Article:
The National Football League has added more than $10 million to the training program for the agency that oversees all its teams, the National Football Players Association.
The National Football Club is also adding an additional $1 million to its Crosbys Management Training program to support additional support and opportunities for players.
The new funding, which is in addition to the $10.8 million the NFL already pledged to the union, was announced Thursday by NFL President Chris Mortensen.
“We are making investments to help our players, our teams, and our fans get prepared for the challenges that lie ahead,” Mortensen said in a statement.
“We will continue to work closely with our players and clubs to make sure our players are in the best possible position to succeed in the NFL.
It’s important for us to do so because we know how important it is to our fans to be prepared for whatever the future holds.”
Crosby Media Group is the media rights holder for the NFL, and the NFL has long had a relationship with the organization.
The union’s contracts with CrosBY, Crosmedia, and NBCUniversal are worth more than the NFL itself.
The NFL has been an owner of Crescendo, which the league is now providing training for all its players.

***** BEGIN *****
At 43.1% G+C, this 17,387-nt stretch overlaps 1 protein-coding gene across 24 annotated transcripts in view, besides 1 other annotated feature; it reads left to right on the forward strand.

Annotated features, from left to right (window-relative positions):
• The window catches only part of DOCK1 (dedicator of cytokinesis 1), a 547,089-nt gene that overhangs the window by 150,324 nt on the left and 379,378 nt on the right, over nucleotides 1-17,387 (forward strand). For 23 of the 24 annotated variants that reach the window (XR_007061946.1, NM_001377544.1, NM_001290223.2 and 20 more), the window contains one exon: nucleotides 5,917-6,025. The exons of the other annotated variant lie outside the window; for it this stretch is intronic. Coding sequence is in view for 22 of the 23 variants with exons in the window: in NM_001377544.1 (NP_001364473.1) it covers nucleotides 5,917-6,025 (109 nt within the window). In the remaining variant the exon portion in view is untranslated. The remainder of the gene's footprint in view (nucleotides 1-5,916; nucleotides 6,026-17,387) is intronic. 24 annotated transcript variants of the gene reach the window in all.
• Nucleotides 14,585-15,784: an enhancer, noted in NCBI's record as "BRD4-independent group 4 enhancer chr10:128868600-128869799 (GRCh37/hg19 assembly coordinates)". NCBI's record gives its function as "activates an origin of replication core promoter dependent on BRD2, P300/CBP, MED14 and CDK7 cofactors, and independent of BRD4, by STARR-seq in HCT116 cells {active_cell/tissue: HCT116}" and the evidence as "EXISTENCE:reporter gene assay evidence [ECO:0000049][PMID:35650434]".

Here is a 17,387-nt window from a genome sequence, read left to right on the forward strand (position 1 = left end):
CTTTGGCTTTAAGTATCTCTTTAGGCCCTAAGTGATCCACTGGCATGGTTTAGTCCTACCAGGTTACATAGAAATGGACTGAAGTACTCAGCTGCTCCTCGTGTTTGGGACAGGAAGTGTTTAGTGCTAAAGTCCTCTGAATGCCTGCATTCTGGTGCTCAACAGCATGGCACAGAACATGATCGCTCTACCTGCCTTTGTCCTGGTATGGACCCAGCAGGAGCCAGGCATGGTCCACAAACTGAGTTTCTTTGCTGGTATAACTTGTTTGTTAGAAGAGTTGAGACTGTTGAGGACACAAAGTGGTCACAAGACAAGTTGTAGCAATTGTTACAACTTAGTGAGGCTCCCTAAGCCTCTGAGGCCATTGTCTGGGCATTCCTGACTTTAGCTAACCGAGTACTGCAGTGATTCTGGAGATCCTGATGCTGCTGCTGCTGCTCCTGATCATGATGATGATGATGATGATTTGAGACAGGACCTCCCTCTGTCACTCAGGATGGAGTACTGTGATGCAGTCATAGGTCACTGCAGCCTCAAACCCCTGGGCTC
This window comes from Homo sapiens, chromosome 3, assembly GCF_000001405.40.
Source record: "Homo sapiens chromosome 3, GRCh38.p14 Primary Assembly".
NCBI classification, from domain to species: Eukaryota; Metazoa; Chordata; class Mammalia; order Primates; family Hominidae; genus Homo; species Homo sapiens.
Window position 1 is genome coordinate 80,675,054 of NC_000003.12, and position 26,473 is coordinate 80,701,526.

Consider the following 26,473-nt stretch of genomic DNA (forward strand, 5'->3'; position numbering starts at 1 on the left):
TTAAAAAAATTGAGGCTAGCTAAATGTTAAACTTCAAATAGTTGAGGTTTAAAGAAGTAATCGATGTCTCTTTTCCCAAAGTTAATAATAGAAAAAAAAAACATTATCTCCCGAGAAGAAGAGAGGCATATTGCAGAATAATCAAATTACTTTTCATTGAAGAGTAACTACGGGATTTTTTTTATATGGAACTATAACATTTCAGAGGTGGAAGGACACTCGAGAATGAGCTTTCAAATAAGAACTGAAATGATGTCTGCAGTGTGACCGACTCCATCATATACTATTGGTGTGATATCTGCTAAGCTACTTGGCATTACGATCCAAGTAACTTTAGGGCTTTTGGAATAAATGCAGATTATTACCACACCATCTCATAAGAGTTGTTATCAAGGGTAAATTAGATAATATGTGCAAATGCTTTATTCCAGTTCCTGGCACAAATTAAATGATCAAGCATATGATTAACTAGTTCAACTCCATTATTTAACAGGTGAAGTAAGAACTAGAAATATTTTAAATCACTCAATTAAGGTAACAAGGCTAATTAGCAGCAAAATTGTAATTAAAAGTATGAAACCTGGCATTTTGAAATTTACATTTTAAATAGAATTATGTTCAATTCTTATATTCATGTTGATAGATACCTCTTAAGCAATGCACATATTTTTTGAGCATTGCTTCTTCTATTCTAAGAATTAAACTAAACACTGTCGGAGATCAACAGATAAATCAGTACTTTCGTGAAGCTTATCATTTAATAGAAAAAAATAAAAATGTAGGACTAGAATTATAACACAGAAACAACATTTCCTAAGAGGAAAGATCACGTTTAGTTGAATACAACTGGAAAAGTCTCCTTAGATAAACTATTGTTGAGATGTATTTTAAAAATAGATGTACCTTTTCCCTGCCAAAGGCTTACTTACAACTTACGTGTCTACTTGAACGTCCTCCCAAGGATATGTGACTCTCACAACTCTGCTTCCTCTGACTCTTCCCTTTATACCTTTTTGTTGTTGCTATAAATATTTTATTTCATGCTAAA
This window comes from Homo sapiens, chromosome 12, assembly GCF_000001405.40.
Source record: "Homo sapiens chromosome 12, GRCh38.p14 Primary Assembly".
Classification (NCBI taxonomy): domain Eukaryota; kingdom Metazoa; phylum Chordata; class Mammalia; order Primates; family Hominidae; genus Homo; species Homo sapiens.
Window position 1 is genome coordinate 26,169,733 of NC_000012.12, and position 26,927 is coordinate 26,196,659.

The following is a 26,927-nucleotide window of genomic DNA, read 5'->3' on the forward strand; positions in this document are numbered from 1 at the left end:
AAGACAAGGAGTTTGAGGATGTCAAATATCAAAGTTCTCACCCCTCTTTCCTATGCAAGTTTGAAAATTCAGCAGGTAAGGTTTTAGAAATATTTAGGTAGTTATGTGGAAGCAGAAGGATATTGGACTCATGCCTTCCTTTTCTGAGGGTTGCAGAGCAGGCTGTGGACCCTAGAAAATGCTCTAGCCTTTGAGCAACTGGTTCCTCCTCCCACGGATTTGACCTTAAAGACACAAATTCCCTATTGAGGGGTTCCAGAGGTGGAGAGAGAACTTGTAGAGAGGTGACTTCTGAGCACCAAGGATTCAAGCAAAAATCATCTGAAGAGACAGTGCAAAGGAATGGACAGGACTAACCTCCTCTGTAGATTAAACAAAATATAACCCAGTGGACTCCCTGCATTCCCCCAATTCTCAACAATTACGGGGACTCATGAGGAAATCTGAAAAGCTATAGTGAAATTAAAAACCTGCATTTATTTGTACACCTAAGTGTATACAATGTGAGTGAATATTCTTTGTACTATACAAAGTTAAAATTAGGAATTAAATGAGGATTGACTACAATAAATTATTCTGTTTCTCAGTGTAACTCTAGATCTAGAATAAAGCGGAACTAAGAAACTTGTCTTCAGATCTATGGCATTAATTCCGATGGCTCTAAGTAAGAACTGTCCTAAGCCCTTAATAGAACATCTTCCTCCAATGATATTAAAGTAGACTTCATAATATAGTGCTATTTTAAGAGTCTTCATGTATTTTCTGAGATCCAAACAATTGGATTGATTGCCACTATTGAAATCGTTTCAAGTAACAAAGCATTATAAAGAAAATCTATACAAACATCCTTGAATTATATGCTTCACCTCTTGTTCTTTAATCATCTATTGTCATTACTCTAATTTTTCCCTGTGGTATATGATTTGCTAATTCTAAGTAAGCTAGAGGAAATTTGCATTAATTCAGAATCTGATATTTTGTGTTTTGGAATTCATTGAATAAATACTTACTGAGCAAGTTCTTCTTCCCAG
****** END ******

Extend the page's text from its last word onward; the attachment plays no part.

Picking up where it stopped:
CrosBY was founded by Mortensen’s brother, Bill, in 2014 and the company provides video-game and music-video content for all NFL players.
Mortensen has been outspoken about the league’s lack of support for players’ rights, and has also expressed support for the union.
In February, he told CBS News that he was “very disappointed” that the NFLPA had not addressed the lack of collective bargaining rights for players in its current collective bargaining agreement.
“This is the first time I’ve seen something like this in a long time, and I’ve been watching it for so long,” he said.
“The players have been very vocal about it.
This is really the first we’ve seen of it.
It feels like the owners are trying to get it in the wrong place.”
Mortensen has also taken a tough stance against union organizing efforts by players and their agents.
In 2015, he was forced to withdraw his bid for reinstatement into the league after being charged with a felony in a corruption case.